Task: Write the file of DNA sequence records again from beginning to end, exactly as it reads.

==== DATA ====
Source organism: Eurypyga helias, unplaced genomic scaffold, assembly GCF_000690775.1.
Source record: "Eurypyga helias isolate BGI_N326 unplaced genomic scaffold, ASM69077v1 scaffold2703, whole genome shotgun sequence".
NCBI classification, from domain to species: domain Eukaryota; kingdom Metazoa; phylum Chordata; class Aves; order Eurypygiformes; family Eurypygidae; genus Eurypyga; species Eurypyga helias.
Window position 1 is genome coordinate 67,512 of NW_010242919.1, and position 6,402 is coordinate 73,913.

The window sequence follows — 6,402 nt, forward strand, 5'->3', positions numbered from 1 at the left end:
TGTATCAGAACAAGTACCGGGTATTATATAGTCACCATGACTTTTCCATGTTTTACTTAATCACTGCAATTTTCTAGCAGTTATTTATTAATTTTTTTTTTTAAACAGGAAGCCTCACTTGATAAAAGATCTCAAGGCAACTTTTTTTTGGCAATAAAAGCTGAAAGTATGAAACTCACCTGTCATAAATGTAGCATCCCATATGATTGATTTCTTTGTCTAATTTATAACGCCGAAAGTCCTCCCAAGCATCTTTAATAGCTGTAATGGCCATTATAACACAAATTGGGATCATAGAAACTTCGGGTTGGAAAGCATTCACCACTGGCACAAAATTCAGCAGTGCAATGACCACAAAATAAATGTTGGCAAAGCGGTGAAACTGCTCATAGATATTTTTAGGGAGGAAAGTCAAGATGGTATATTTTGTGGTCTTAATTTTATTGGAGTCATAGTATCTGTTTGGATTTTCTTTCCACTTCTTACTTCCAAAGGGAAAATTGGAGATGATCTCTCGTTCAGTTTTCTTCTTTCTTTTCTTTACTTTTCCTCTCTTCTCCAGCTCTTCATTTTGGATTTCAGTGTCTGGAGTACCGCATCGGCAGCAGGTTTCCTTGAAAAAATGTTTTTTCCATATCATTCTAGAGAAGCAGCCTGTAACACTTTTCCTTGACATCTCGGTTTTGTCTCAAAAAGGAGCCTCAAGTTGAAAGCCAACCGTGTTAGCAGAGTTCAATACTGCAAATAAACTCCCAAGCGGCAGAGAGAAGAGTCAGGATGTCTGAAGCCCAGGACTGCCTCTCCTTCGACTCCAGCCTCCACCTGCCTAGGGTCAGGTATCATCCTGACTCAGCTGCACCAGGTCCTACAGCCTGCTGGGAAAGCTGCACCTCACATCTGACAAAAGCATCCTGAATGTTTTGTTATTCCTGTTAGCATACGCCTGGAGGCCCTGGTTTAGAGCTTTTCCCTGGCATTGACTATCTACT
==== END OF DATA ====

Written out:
Source organism: Eurypyga helias, unplaced genomic scaffold, assembly GCF_000690775.1.
Source record: "Eurypyga helias isolate BGI_N326 unplaced genomic scaffold, ASM69077v1 scaffold2703, whole genome shotgun sequence".
NCBI classification, from domain to species: domain Eukaryota; kingdom Metazoa; phylum Chordata; class Aves; order Eurypygiformes; family Eurypygidae; genus Eurypyga; species Eurypyga helias.
Window position 1 is genome coordinate 67,512 of NW_010242919.1, and position 6,402 is coordinate 73,913.

The window sequence follows — 6,402 nt, forward strand, 5'->3', positions numbered from 1 at the left end:
TGTATCAGAACAAGTACCGGGTATTATATAGTCACCATGACTTTTCCATGTTTTACTTAATCACTGCAATTTTCTAGCAGTTATTTATTAATTTTTTTTTTTAAACAGGAAGCCTCACTTGATAAAAGATCTCAAGGCAACTTTTTTTTGGCAATAAAAGCTGAAAGTATGAAACTCACCTGTCATAAATGTAGCATCCCATATGATTGATTTCTTTGTCTAATTTATAACGCCGAAAGTCCTCCCAAGCATCTTTAATAGCTGTAATGGCCATTATAACACAAATTGGGATCATAGAAACTTCGGGTTGGAAAGCATTCACCACTGGCACAAAATTCAGCAGTGCAATGACCACAAAATAAATGTTGGCAAAGCGGTGAAACTGCTCATAGATATTTTTAGGGAGGAAAGTCAAGATGGTATATTTTGTGGTCTTAATTTTATTGGAGTCATAGTATCTGTTTGGATTTTCTTTCCACTTCTTACTTCCAAAGGGAAAATTGGAGATGATCTCTCGTTCAGTTTTCTTCTTTCTTTTCTTTACTTTTCCTCTCTTCTCCAGCTCTTCATTTTGGATTTCAGTGTCTGGAGTACCGCATCGGCAGCAGGTTTCCTTGAAAAAATGTTTTTTCCATATCATTCTAGAGAAGCAGCCTGTAACACTTTTCCTTGACATCTCGGTTTTGTCTCAAAAAGGAGCCTCAAGTTGAAAGCCAACCGTGTTAGCAGAGTTCAATACTGCAAATAAACTCCCAAGCGGCAGAGAGAAGAGTCAGGATGTCTGAAGCCCAGGACTGCCTCTCCTTCGACTCCAGCCTCCACCTGCCTAGGGTCAGGTATCATCCTGACTCAGCTGCACCAGGTCCTACAGCCTGCTGGGAAAGCTGCACCTCACATCTGACAAAAGCATCCTGAATGTTTTGTTATTCCTGTTAGCATACGCCTGGAGGCCCTGGTTTAGAGCTTTTCCCTGGCATTGACTATCTACT